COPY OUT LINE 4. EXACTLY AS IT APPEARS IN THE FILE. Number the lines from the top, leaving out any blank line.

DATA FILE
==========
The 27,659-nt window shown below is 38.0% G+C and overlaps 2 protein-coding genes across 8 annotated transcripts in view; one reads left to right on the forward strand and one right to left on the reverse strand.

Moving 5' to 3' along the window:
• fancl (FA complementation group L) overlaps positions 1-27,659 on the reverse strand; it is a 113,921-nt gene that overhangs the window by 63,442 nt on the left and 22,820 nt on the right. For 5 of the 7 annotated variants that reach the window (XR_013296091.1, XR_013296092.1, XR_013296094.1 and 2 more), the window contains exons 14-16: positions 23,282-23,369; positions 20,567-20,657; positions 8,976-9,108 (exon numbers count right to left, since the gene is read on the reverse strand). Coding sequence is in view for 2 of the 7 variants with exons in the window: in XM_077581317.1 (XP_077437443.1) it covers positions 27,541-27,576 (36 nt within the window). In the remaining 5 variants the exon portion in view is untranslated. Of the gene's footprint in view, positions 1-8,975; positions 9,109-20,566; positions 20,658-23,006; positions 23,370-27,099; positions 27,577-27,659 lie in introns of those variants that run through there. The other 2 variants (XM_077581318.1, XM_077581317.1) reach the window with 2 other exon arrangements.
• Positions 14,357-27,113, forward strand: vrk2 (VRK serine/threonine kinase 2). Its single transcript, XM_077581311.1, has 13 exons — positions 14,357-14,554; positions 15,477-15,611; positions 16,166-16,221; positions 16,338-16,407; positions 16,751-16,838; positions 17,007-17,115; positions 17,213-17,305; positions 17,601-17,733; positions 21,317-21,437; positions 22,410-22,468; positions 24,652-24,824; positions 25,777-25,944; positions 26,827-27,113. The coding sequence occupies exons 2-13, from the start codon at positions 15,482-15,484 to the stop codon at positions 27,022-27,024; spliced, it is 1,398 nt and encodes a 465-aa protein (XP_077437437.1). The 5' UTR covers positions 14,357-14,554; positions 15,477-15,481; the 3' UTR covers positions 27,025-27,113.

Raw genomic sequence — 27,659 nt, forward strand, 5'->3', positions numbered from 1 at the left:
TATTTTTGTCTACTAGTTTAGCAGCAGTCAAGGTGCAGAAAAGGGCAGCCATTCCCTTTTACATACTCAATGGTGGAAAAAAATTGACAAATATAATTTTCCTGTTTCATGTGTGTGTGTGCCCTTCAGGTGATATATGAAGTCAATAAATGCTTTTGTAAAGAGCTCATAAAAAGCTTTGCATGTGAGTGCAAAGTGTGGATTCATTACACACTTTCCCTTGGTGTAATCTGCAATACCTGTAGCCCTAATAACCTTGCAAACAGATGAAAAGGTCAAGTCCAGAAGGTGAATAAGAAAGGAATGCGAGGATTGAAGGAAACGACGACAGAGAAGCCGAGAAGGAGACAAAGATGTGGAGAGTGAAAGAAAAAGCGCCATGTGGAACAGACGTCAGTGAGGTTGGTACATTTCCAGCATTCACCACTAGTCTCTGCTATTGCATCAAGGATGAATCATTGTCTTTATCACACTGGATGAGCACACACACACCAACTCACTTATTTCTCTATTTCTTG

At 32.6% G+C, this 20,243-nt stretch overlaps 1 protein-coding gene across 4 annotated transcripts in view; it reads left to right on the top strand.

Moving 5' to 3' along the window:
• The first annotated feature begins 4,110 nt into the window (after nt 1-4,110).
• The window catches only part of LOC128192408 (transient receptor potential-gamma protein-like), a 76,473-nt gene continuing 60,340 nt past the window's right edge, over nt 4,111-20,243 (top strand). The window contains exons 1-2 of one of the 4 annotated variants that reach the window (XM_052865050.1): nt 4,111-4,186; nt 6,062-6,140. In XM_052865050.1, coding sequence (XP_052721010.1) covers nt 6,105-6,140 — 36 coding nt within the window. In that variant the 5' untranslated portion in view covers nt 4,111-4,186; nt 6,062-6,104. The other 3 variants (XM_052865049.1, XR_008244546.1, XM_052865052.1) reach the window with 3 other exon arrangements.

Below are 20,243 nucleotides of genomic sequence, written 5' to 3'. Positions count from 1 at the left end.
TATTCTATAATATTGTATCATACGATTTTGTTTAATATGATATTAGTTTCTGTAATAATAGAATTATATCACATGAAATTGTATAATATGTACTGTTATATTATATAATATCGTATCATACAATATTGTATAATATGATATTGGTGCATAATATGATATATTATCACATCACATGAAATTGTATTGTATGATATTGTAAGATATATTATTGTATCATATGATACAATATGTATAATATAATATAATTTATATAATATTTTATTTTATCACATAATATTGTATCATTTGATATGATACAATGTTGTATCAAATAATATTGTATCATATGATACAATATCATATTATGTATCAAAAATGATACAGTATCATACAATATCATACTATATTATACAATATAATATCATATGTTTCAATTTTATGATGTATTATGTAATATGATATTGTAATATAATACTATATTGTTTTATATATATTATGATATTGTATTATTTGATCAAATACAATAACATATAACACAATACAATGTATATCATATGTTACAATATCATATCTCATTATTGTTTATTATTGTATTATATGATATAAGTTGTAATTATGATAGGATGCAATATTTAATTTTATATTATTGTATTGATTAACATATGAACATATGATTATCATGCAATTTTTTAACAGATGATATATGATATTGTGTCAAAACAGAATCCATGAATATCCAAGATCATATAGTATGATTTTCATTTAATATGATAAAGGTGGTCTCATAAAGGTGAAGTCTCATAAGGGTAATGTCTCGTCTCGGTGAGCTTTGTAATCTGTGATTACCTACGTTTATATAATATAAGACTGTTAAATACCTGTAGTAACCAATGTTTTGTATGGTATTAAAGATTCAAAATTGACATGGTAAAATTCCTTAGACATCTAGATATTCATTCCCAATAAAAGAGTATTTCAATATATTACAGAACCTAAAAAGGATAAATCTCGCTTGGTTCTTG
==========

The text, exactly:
• Positions 14,357-27,113, forward strand: vrk2 (VRK serine/threonine kinase 2). Its single transcript, XM_077581311.1, has 13 exons — positions 14,357-14,554; positions 15,477-15,611; positions 16,166-16,221; positions 16,338-16,407; positions 16,751-16,838; positions 17,007-17,115; positions 17,213-17,305; positions 17,601-17,733; positions 21,317-21,437; positions 22,410-22,468; positions 24,652-24,824; positions 25,777-25,944; positions 26,827-27,113. The coding sequence occupies exons 2-13, from the start codon at positions 15,482-15,484 to the stop codon at positions 27,022-27,024; spliced, it is 1,398 nt and encodes a 465-aa protein (XP_077437437.1). The 5' UTR covers positions 14,357-14,554; positions 15,477-15,481; the 3' UTR covers positions 27,025-27,113.